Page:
What You Need To Know about Durban

Durban, a coastal city in eastern South Africa’s KwaZulu-Natal province, is known for its African, Indian and colonial influences. The Golden Mile beachfront is a popular destination for surfers, joggers, sunbathers and water-sports enthusiasts. Refurbished for soccer’s 2010 World Cup, the seafront promenade starts at uShaka Marine World, a huge theme park with an aquarium, and ends by the futuristic Moses Mabhida stadium.

Area: 2,292 km²
Province: Kwa-Zulu Natal
Population: : 669,242 (1996)


sa moola

  • Currency of Durban. The currency used in South Africa is the rand (R), with 100 cents making up one rand. Notes are available in R10, 20, 50, 100 and 200 while coins come in denominations of 1, 2, and 5 rand as well as 1, 2, 5, 10, 20, and 50 cents. The best exchange rates are available from banks.
  • All major Mastercards, VISA, and American Express cards are accepted.


KwaZulu-Natal’s climate is widely described as year-round and tourist-friendly. This South African holiday destination is enveloped by the warm Indian Ocean on the east and to the west are the grand Drakensberg Mountains. KwaZulu-Natal has a warm, sub-tropical climate with very hot and humid summers during the months of November, December and January. Winters are reasonably warm during June and July. Winter sunshine lasts for almost seven hours a day.


Zulu (primarily spoken by South African Blacks) is widely spoken in KwaZulu-Natal, but is also spoken by the Indian, White and Coloured population. English is the administrative language and is spoken and understood by the majority people as well. Xhosa and Afrikaans are also commonly spoken languages in Durban.


  • Medical facilities in cities and larger towns are world-class, offering specialist services by highly skilled professionals. Doctors are well trained and must be registered with the Health Professions Council of South Africa.
  • You will find that in rural areas the clinics and hospitals deal with primary health needs, and may not offer the range of medical care that the large metropolitan hospitals do. Trained medical caregivers are deployed round the country, so help is never far away.
  • Pharmacies are well stocked, and equivalents to most international medicines are available. Pharmacists may not dispense Schedule 3 drugs and up without a prescription, so visitors on chronic medication should carry their own prescription.
  • It is a good idea to take out comprehensive medical insurance before travelling to South Africa as private medical care can be expensive.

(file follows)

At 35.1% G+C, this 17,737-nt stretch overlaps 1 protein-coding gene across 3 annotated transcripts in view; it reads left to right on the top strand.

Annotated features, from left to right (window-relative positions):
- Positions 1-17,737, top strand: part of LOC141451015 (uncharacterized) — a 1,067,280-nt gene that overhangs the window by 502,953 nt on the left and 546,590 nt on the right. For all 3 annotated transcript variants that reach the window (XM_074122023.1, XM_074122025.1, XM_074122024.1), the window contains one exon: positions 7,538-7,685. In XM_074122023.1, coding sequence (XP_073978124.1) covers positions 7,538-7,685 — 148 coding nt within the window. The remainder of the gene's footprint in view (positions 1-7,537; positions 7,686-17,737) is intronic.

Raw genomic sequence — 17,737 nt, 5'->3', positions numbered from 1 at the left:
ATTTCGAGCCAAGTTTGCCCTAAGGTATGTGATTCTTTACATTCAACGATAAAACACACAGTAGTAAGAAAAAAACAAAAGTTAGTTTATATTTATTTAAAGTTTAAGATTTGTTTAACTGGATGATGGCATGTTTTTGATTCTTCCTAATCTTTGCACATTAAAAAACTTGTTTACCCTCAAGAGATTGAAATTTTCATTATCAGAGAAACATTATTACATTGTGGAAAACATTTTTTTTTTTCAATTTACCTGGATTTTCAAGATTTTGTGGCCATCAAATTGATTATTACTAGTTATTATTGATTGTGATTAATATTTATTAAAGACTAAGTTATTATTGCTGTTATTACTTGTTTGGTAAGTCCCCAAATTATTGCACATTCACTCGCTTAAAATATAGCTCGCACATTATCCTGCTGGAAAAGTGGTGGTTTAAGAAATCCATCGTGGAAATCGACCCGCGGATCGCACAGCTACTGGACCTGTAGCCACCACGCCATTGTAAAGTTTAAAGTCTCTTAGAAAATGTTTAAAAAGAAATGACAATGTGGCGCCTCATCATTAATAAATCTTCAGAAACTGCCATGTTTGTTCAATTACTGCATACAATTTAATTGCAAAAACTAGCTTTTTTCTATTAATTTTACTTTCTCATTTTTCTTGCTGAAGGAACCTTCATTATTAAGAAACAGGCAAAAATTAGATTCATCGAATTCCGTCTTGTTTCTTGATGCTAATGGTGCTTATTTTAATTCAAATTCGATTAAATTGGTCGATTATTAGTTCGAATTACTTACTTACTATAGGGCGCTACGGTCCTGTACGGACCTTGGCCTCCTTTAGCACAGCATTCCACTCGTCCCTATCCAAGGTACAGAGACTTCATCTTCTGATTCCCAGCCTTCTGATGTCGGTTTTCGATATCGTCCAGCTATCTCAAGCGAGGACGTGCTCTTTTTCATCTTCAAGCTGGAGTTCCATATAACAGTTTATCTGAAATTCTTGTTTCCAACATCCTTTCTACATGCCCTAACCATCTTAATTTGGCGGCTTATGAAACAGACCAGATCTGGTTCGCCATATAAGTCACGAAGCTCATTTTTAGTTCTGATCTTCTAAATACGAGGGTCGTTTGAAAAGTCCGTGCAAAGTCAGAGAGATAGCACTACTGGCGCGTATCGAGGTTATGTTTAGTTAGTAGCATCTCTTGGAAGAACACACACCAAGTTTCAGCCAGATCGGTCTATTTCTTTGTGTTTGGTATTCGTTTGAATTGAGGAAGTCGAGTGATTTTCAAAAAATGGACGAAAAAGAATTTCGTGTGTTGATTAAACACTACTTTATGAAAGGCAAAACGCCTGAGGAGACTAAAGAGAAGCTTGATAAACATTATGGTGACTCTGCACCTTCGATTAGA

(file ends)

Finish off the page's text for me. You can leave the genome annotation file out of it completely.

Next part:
• The city and nearby suburbs are over run with ‘Whoonga’ smoking kids and youths, ‘a mixture of cheap heroin and rat poison amongst other things.
  • They will feel nothing to rob and kill you, avoid them and don’t give to any beggars no matter how ‘deformed’ they make themselves appear, they don’t want food either, they just toss it away, they want money for ‘Whoonga’.


  • Do not give money to beggars. You may feel guilt ridden that people have so little when you have so much, but giving money exacerbates the problem rather than solving it and simply encourages beggars to be more demanding and aggressive. Many of the beggars you’ll see are not genuine: for instance, there is rock solid evidence of rings that rent out drugged-up babies by the day to women who then pose as ‘destitute mothers’ at robots/traffic lights.
  • Don’t leave your windows completely open when the car is stationary and don’t leave valuables in full view as this simply makes you a target for a ‘smash and grab’.
  • Don’t have sex with locals, regardless of their colour, gender or sexual persuasion. There’s no sugar-coating the fact that South Africa has the highest rate of HIV infection in the world (and Kwa Zulu Natal has the highest infection rate in the country).


  • Travel with your mobile/cell phone so that you can raise the alarm or call for help should you need it. But of course this strategy only works if you know who to call for help in the first place!
  • Respect people’s dignity and ask people’s permission before photographing them.


  • Durban featured the first operating steam railway in South Africa when the National Railway Company started operating a line between the Point and the city of Durban in 1860.
  • Durban is well-served by railways due to its role as the largest trans-shipment point for goods from the interior of South Africa. Shosholoza Meyl, the passenger rail service of Spoornet, operates two long-distance passenger rail services from Durban: a daily service to and from Johannesburg via Pietermaritzbutg and Newcastle, and a weekly service to and from Cape town via Kimberley and Bloemfontein. These trains terminate at Durban Railway station.
  • Metro-rail operates a commuter rail service in Durban and the surrounding area. The Metro-rail network runs from Durban Station outwards as far as Stanger on the north coast, Kelso on the south coast, and Cato ridge.


  • The Black population has several ethnic groups that form the distinct African culture that envelops the province. They speak many different languages and their impressive dance and musical abilities contribute to the strong cultural stance that KZN holds.
  • KwaZulu-Natal also has a high Indian population in comparison to any other South African Province. Durban in particular, is occupied by a vast majority of Indian people. Their notorious spicy cooking and hot foods contribute a touch of colour to the city. All in all, the culture of KwaZulu-Natal is mixed with character, dance, music, history and nations with an interesting story to tell.